One of the oldest branches of medicine, dentistry has been practiced from as far back as 7000 BCE, according to evidence uncovered by archeologists. Early practitioners used bow drills to alleviate tooth-related pain, which is pretty much what dentists do today. Sure, their equipment, techniques, and training are far more sophisticated and involved, but a good general dentist still focuses on fixing problems and relieving dental pain. How is cosmetic dentistry different?

Trained in this relatively new discipline, cosmetic dentists are more concerned with form than function. In other words, they care more about how your teeth look than how they work. Their goal is to help the patient achieve an aesthetically pleasing appearance by giving them a dazzling smile. The cosmetic procedures they offer have grown increasingly popular with patients of all ages and include a range of options.

Bleaching

The simplest and most affordable way to get a brilliant, movie-star smile is to simply whiten your teeth. Bleaching is a fast and painless procedure that uses powerful chemicals to remove unsightly stains caused by years of coffee drinking, smoking, or neglect. Unless there is an underlying medical issue, whitening should be able to resolve any discoloration issues you might have. An experienced dentist can often complete the procedure on your lunch hour in as little as one 45-minute session.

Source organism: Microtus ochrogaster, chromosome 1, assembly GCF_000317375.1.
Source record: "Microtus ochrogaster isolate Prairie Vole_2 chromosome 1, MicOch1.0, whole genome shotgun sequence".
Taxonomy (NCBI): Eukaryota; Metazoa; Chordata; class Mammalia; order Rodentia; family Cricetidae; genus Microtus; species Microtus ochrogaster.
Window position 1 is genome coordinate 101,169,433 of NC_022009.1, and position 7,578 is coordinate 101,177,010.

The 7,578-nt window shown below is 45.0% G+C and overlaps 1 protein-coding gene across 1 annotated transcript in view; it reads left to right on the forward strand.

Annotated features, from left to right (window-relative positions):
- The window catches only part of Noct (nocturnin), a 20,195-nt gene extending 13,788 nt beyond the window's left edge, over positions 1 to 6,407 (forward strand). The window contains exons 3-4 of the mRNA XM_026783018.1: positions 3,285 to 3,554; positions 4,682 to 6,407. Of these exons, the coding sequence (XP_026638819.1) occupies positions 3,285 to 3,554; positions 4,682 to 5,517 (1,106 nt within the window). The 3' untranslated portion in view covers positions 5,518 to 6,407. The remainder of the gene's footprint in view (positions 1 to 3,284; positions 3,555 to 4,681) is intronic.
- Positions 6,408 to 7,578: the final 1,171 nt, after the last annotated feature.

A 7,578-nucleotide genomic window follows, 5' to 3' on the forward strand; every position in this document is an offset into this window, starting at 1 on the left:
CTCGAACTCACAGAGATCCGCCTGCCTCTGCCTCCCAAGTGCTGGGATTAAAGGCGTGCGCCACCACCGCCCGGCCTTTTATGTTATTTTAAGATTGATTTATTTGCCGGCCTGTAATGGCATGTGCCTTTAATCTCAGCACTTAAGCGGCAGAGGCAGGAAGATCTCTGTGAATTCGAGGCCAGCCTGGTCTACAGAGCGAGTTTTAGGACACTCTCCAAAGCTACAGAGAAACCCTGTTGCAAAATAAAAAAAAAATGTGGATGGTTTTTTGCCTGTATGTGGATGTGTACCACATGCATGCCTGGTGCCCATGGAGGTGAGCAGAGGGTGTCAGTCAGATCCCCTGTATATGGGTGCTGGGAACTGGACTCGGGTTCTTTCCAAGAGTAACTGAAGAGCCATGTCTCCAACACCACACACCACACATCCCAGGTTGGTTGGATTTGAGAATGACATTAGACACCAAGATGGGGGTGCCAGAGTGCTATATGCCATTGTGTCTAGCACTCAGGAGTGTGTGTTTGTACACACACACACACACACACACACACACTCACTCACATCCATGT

Bonding

You know those little gaps in your teeth? The dental term for them is diastema, and they often make people feel self-conscious about their smiles. Bonding is a tooth-colored material that your dentist can use to fill in spaces and gaps and even to change the color of your teeth, if desired. The treatment can often be completed in a single visit and should last for several years.

Crowns

The more you use something, the more likely it is to wear out. When it comes to teeth, the older we get, the more likely they are to chip, crack, or simply fall out. Crowns are caps that cover damaged teeth and return them to their normal shape, which not only improves form, but also function.

Veneers

Thin pieces of plastic or porcelain that are placed on the front of your teeth to change their color and/or shape, veneers are commonly used to correct oddly shaped or crooked teeth. Although completely painless, they may require more than one visit to complete, since the veneers must be customized to meet the needs of each patient.

Implants

According to the Centers for Disease Control and Prevention (CDC), about one-quarter of American adults age 60 and older no longer have any natural teeth. Dental implants offer a permanent tooth replacement solution that most patients prefer to dentures and bridges. When placed by an experienced dentist, these implants should last a lifetime. They are also virtually indistinguishable from natural teeth.

The aforementioned procedures are offered by most dental professionals, and they can allow any patient to walk out of the office with a bright and beautiful smile.